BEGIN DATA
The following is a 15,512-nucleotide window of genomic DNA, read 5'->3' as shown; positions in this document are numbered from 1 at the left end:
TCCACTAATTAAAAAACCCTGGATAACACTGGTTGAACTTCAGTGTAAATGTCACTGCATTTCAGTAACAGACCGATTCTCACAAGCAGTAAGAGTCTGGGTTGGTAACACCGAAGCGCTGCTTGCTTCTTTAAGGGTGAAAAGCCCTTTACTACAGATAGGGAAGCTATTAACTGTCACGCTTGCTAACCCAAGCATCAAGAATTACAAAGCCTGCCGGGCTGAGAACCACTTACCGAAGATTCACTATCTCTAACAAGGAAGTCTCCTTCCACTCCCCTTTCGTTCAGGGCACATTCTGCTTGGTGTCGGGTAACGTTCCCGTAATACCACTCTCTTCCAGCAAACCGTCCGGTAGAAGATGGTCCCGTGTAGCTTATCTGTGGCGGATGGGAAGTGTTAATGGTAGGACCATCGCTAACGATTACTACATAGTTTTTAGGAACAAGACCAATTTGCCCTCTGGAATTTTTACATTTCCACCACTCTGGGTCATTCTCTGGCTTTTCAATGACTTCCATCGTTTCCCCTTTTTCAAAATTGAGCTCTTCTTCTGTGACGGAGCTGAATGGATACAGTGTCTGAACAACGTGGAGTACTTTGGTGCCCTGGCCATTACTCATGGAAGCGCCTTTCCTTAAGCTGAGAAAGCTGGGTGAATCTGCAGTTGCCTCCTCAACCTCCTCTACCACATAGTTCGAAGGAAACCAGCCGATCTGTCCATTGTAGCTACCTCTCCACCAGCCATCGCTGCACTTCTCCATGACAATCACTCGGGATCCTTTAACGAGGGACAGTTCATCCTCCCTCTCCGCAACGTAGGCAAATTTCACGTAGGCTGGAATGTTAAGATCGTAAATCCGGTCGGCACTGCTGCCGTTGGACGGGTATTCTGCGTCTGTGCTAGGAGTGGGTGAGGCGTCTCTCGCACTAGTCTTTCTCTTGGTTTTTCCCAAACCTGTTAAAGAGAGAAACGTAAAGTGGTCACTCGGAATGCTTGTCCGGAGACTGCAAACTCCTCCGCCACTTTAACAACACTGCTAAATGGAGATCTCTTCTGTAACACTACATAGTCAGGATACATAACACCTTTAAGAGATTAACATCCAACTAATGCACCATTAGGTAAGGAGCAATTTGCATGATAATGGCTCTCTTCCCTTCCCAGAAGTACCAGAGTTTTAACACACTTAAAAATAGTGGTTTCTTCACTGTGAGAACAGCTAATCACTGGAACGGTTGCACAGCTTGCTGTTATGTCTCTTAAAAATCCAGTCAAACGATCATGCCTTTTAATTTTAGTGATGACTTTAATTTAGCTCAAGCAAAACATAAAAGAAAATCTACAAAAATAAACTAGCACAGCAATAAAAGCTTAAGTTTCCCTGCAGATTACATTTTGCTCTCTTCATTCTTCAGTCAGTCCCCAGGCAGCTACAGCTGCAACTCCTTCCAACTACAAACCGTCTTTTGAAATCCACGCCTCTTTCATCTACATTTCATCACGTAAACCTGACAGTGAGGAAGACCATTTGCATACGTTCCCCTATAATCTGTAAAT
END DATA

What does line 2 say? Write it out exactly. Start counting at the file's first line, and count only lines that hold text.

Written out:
TCCACTAATTAAAAAACCCTGGATAACACTGGTTGAACTTCAGTGTAAATGTCACTGCATTTCAGTAACAGACCGATTCTCACAAGCAGTAAGAGTCTGGGTTGGTAACACCGAAGCGCTGCTTGCTTCTTTAAGGGTGAAAAGCCCTTTACTACAGATAGGGAAGCTATTAACTGTCACGCTTGCTAACCCAAGCATCAAGAATTACAAAGCCTGCCGGGCTGAGAACCACTTACCGAAGATTCACTATCTCTAACAAGGAAGTCTCCTTCCACTCCCCTTTCGTTCAGGGCACATTCTGCTTGGTGTCGGGTAACGTTCCCGTAATACCACTCTCTTCCAGCAAACCGTCCGGTAGAAGATGGTCCCGTGTAGCTTATCTGTGGCGGATGGGAAGTGTTAATGGTAGGACCATCGCTAACGATTACTACATAGTTTTTAGGAACAAGACCAATTTGCCCTCTGGAATTTTTACATTTCCACCACTCTGGGTCATTCTCTGGCTTTTCAATGACTTCCATCGTTTCCCCTTTTTCAAAATTGAGCTCTTCTTCTGTGACGGAGCTGAATGGATACAGTGTCTGAACAACGTGGAGTACTTTGGTGCCCTGGCCATTACTCATGGAAGCGCCTTTCCTTAAGCTGAGAAAGCTGGGTGAATCTGCAGTTGCCTCCTCAACCTCCTCTACCACATAGTTCGAAGGAAACCAGCCGATCTGTCCATTGTAGCTACCTCTCCACCAGCCATCGCTGCACTTCTCCATGACAATCACTCGGGATCCTTTAACGAGGGACAGTTCATCCTCCCTCTCCGCAACGTAGGCAAATTTCACGTAGGCTGGAATGTTAAGATCGTAAATCCGGTCGGCACTGCTGCCGTTGGACGGGTATTCTGCGTCTGTGCTAGGAGTGGGTGAGGCGTCTCTCGCACTAGTCTTTCTCTTGGTTTTTCCCAAACCTGTTAAAGAGAGAAACGTAAAGTGGTCACTCGGAATGCTTGTCCGGAGACTGCAAACTCCTCCGCCACTTTAACAACACTGCTAAATGGAGATCTCTTCTGTAACACTACATAGTCAGGATACATAACACCTTTAAGAGATTAACATCCAACTAATGCACCATTAGGTAAGGAGCAATTTGCATGATAATGGCTCTCTTCCCTTCCCAGAAGTACCAGAGTTTTAACACACTTAAAAATAGTGGTTTCTTCACTGTGAGAACAGCTAATCACTGGAACGGTTGCACAGCTTGCTGTTATGTCTCTTAAAAATCCAGTCAAACGATCATGCCTTTTAATTTTAGTGATGACTTTAATTTAGCTCAAGCAAAACATAAAAGAAAATCTACAAAAATAAACTAGCACAGCAATAAAAGCTTAAGTTTCCCTGCAGATTACATTTTGCTCTCTTCATTCTTCAGTCAGTCCCCAGGCAGCTACAGCTGCAACTCCTTCCAACTACAAACCGTCTTTTGAAATCCACGCCTCTTTCATCTACATTTCATCACGTAAACCTGACAGTGAGGAAGACCATTTGCATACGTTCCCCTATAATCTGTAAAT